The COVID-19 crisis has been a trial by fire for the real estate investment trust (REIT) sector. Mortgage REITs were the first casualties, then the crisis moved to retail and mall REITs.

Many mall REITs were overleveraged before the coronavirus crisis grabbed hold of the economy and were suffering from a loss of share to online retailers. Then office REITs were hit by stay-at-home orders as many smaller businesses were unable to make the rent.

For two REITs in particular, there are further issues beyond the COVID-driven recession. Both are suffering from issues that were exacerbated by the pandemic and won't go away once it is over. Both these companies have higher dividend yields than their peers, which can be a signal that something is amiss. A yield that looks too good to be true often is. 

Picture of office buildings

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Social distancing meets online shopping

Simon Property Group (NYSE:SPG) is a mall REIT with a dividend yield that advertises trouble on the horizon. Simon is in the midst of a soap opera-like dispute with Taubman Centers (NYSE:TCO) in which Simon agreed to purchase Taubman for cash prior to the COVID-19 crisis. In hindsight, it looks like Simon grossly overpaid, and now it wants out of the deal (or maybe just a chance to renegotiate).

Merger agreements are not the easiest things to break, and it is highly unlikely the company will be able to persuade a judge that the COVID-19 pandemic gives Simon the proper justification for pulling out. So the best case for Simon is a renegotiation. The worst case is a judge forcing Simon to buy Taubman as agreed, and the company buys a bunch of underperforming malls with bad blood between the companies.

Retail bankruptcies are an additional headache, and there have been reports that Simon and Brookfield Property Partners would be interested in buying bankrupt retailer J.C. Penney. This would keep an anchor tenant in place, which could help prevent an exodus by other mall stores. Smaller retailers are often permitted to break the lease if an anchor tenant leaves. Simon has bought bankrupt retailers before; the company purchased Forever 21 earlier this year and Aeropostale in 2016. Investor reaction to these buyout reports has not been positive for Simon.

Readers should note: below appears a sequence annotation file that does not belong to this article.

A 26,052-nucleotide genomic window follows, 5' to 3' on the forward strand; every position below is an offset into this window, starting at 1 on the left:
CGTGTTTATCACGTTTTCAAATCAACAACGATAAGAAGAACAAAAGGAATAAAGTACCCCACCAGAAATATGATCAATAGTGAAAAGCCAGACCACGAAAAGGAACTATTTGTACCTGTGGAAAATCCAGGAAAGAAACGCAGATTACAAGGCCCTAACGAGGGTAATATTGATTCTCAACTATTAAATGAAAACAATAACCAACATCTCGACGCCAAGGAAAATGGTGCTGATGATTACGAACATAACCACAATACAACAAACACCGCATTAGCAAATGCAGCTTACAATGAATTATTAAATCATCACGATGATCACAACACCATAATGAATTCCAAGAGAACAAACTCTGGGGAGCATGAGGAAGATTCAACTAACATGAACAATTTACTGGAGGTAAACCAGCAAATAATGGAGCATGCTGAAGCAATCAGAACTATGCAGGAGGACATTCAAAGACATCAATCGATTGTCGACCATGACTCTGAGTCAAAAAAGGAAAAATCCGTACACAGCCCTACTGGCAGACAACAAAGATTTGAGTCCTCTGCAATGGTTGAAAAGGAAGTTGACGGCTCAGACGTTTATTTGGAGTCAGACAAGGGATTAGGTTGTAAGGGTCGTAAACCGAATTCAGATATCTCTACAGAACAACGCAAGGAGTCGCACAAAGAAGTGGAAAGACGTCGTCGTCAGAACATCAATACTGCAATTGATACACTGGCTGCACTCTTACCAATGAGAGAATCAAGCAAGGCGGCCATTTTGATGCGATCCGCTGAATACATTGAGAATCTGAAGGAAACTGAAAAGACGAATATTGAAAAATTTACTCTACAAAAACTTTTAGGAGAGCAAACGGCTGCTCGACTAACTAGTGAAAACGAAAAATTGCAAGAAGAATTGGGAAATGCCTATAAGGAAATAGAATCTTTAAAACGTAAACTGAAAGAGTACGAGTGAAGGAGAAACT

Simon is trading with a 12% dividend yield, which is higher than comparable mall REITs like The Macerich Company at about 4.7%. The high yield indicates that a cut is probably coming, and the Taubman headache isn't going away. Even after malls reopen, retailers will still struggle as social distancing limits traffic and many people may simply decide it is too risky to go shopping in a crowd. Mall REITs were already in trouble, and CBL and Associates Properties is trading below $1 per share, a signal that bankruptcy is imminent. 

Escape from New York

SL Green Realty (NYSE:SLG) is Manhattan's largest office landlord. The pandemic has made office space vulnerable, particularly in dense urban areas like New York City. For a time, it was the epicenter of the crisis, at least in the beginning, and New York City is only now beginning to reopen.

The past few months have proved that the work-from-home concept is viable, and the civil unrest in New York has persuaded many residents to move out to the suburbs. This trend looks robust, and we are already seeing a decline in New York City residential real estate prices.

Employers are almost certainly going to follow their employees, choosing smaller, cheaper suburban locations. SL Green announced May rental receipts were 91.1% for office and 54.7% for retail. The retail properties should remain stressed due to less tourism, higher unemployment, and social distancing.

Finally, SL Green has been experiencing declining funds from operations for the past four years, and it looks like this year will be no different. It has some breathing room, as 2019 funds from operations covered the dividend twice. SL Green is probably nowhere near having to cut its dividend, but its 7.1% dividend yield (compared to other office REITs like Boston Properties that yield at about 4.4%) indicates that investors are at least somewhat concerned. 

The flight to the suburbs was already in place before COVID-19, but the pandemic is certainly accelerating that trend. Instead of urban office REITs, perhaps consider homebuilders or suburban housing REITs like American Homes 4 Rent.

This article represents the opinion of the writer, who may disagree with the “official” recommendation position of a Motley Fool premium advisory service. We’re motley! Questioning an investing thesis -- even one of our own -- helps us all think critically about investing and make decisions that help us become smarter, happier, and richer.